Serve warm with thick cream or ice cream as a dessert or else cold, sliced generously for afternoon tea.

Guaranteed to brighten your week.



Wednesday, February 18, 2015

Ha Noi Food Tales



It's the mopeds that are the surprise. Before we got to Hanoi in December I'd read a couple of bits on they net about how to cross the road and smirked. I can already do that! Then you're confronted with a seeming unstoppable river of thousands of mopeds and what you want is on the other side of the road. No lights or if there is no one pays them much heed. One way streets have bikes coming at you both ways as do the pavements. The essence of the instruction is walk out confidently and consistently into the road and you will get to the other side. I was jet lagged, hadn't slept for 30 hours or more so I wasn't entirely convinced.. But made it over had some bun with grilled pork made it back and had a little sleep. Out later that night we walked and crossed vastly busier roads and it struck me that we were all sharing the road - if you move at a considered pace and do nothing unexpected the moped riders factor that in and swerve around you as well as each other and everyone keeps moving.


After the flight there is the humidity and the scratchy eye tiredness. I booked a table at Cau Go so we could eat well without too much challenge. The room is lovely, five flights up above the lake and the manic river of traffic, gently lit and delightfully cool. Busy but not full with a fairly even split of locals and tourists. The proffered menu is long and broken into sections and it's so hard to make choices. In the end we start with deep fried tofu with ginger and lemongrass and fresh beef rolls topped with shrimp and a slightly too sweet dipping sauce.



We moved on to a slightly sour salad of morning glory and marinated beef, prawns sautéed with garlic and chilli, BBQ pork on sticks - meat on sticks is always a winner for me and a bowl of steamed rice with a separate bowl of ground toasted sesame seeds and peanut which is sensational, and will be emulated chez nous upon our return. Looking around it was clear that what the tables of tourists were ordering was different to the tables of locals who all had hotspots and soups, noodles and salads. But I have to say our inaugural dinner was very enjoyable, service was warm and helpful and the food was very good. Slept the sleep of the undead till dawn and woke to a cooler day.

Was excited for day 2 - we had a street food tour booked for a couple of hours in the middle of the day and I was hoping for great things - not just to eat well but also to understand how to eat here. Our fabulous guide Tu picked us up at the hotel around midday and we set off along a street of love hotels - inter generational families coexisting makes for little privacy, specially for couples wanting to be loved up. Rent by the hour, happiness all round. We jumped into a taxi and headed to 105 Quan Than for bun ca - fish noodle soup. I admit to being less than overjoyed at the idea, not a big fan of strong fish but I was nonetheless very curious to try. First we were taught how to sit on the tiny little red stools that are used everywhere at street places in Vietnam. You must crouch low then sit directly onto the stool to stop it collapsing. Don't wriggle about or the legs will break - this is not the furniture of my fat white western arse! The caff was busyish, just a concrete shell with the tiny table and chairs combo that I last sat on in infant school scattered about topped with plates of lime quarters, little bowls of fiery chilli paste and mugs of wooden chopsticks.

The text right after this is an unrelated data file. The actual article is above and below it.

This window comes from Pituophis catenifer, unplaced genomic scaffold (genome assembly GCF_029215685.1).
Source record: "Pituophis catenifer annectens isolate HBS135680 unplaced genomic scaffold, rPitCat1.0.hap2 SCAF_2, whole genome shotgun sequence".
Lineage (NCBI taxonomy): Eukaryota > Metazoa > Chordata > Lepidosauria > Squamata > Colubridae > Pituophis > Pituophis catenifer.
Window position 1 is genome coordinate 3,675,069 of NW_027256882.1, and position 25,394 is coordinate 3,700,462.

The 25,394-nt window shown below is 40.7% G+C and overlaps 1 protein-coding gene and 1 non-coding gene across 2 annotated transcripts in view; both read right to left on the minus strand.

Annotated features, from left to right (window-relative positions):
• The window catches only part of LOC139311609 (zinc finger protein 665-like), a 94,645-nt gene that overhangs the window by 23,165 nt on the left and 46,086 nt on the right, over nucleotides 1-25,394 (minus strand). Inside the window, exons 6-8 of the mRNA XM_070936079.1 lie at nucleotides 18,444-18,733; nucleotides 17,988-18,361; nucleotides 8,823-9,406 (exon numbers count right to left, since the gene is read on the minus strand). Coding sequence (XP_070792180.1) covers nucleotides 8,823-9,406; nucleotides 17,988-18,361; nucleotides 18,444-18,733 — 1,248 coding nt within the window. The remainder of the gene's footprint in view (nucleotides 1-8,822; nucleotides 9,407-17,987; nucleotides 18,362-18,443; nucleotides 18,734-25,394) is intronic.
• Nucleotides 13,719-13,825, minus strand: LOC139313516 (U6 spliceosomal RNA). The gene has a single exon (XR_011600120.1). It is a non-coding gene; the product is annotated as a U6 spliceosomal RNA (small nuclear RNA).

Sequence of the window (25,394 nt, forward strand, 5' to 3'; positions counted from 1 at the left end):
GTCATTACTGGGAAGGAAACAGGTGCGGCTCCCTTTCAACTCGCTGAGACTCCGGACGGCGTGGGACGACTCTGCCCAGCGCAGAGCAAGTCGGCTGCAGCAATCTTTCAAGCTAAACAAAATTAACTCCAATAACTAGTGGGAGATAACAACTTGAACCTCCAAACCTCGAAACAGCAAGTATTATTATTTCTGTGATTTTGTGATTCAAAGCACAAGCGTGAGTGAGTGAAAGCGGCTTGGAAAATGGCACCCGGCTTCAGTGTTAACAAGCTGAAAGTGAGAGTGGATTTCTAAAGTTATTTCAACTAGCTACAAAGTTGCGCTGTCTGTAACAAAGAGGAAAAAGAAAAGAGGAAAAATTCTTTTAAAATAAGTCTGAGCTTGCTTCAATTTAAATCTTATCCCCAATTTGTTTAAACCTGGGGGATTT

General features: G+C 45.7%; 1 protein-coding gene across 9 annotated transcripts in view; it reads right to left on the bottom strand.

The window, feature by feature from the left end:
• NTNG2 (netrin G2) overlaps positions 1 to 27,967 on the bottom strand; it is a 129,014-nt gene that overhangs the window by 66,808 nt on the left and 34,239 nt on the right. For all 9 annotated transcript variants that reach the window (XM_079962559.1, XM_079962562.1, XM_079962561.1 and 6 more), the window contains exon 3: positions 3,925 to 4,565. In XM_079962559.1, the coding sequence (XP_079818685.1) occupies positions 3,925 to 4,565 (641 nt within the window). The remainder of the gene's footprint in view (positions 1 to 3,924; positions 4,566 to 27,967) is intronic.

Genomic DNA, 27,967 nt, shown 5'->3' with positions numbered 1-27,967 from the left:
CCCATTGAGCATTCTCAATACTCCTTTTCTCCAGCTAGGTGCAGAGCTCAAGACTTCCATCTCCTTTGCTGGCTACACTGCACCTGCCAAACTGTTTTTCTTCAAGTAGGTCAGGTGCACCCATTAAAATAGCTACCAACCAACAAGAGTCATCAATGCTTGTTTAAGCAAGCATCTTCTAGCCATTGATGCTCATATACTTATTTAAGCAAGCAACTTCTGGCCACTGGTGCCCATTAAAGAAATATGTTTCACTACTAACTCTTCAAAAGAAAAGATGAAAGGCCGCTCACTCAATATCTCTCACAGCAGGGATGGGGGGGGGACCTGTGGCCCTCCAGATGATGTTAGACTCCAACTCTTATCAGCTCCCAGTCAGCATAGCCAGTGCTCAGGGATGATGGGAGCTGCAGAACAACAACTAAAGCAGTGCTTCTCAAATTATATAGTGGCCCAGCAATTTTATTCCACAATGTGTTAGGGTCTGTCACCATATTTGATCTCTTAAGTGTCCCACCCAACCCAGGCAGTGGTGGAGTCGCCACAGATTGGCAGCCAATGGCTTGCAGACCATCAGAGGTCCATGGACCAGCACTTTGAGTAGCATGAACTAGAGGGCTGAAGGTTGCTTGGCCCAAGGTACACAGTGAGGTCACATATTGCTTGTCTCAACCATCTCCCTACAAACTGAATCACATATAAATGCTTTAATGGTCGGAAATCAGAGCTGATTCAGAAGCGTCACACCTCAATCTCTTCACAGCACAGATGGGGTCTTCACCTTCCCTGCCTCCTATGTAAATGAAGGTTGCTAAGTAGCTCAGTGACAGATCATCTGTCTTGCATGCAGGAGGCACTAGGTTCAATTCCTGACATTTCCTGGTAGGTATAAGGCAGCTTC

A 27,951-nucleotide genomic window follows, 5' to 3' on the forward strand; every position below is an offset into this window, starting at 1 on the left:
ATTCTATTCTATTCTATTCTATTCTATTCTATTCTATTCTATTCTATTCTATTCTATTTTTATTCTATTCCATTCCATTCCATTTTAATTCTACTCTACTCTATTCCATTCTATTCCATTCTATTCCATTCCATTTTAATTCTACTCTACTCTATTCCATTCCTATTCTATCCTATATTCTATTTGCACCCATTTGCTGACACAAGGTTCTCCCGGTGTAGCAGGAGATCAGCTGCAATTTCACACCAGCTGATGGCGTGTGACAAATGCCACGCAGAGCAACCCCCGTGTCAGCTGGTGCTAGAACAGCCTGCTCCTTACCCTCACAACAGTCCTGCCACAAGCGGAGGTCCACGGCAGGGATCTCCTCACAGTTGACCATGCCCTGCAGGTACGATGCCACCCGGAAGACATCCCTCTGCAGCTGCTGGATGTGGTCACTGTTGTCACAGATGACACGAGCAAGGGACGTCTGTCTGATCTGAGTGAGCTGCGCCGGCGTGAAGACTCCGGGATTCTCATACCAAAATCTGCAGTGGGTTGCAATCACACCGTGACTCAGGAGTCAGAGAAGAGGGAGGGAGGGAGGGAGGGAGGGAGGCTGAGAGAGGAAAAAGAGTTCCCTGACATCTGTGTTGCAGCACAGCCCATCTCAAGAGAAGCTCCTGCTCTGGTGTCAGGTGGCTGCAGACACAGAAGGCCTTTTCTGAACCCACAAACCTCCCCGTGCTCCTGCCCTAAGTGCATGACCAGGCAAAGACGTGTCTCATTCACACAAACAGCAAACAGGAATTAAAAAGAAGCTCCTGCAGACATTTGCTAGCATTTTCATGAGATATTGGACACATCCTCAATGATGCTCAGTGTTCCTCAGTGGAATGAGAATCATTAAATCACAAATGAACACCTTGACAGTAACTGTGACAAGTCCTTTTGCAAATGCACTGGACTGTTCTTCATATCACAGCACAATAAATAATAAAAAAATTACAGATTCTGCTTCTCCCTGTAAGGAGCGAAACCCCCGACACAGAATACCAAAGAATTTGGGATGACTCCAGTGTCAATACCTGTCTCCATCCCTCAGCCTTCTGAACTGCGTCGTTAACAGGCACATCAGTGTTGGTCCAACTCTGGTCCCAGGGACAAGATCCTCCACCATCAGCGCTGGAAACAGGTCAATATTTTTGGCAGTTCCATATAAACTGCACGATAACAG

Tu grabbed a lime and rubbed the ends of the chopsticks hard, this is the way to be sure they're clean. He was trying to reassure us I think but Hanoi seems fairly clean generally and these little food stalls everywhere equally so. Mix everything everything everything says Tu, handing out bowls full of flat rice noodles, steamed fish and deep fried fish, lots of green herbs and sprouts, chilli and garlic and an astonishingly intense flavoured broth, then grabbing them back to demonstrate with chopsticks, mix mix mix like this. Knees up under our chin we slurped away till, two thirds of the way through Tu called enough! Onto the next or you'll never make it to the end.

We crossed a few roads, walking with conviction and no sudden movements, and up a few backstreets to a local market, quiet for lunch so most of the traders were stretched out behind their stalls having a little siesta while the fish swam in buckets and the great mountains of fresh greens sent out their gentle smell. Here you use herbs in great generous handfuls like the equivalent of spinach or cabbage not in the mimsy little snippets for garnish that we are much more used to in the west.



Tu explained what some of the unfamiliar ones were, breaking off sprigs and rubbing hard with his finger and thumb to release their different smells, all variations called mint, though some are redolent of fish or aniseed and not something I'd ever know as mint. We emerged out the other side of the market, past the fresh meat which you buy in just the quantity you need for the meal you are making, the stall holders prepping everything before you pay so you have only to cook when you are home.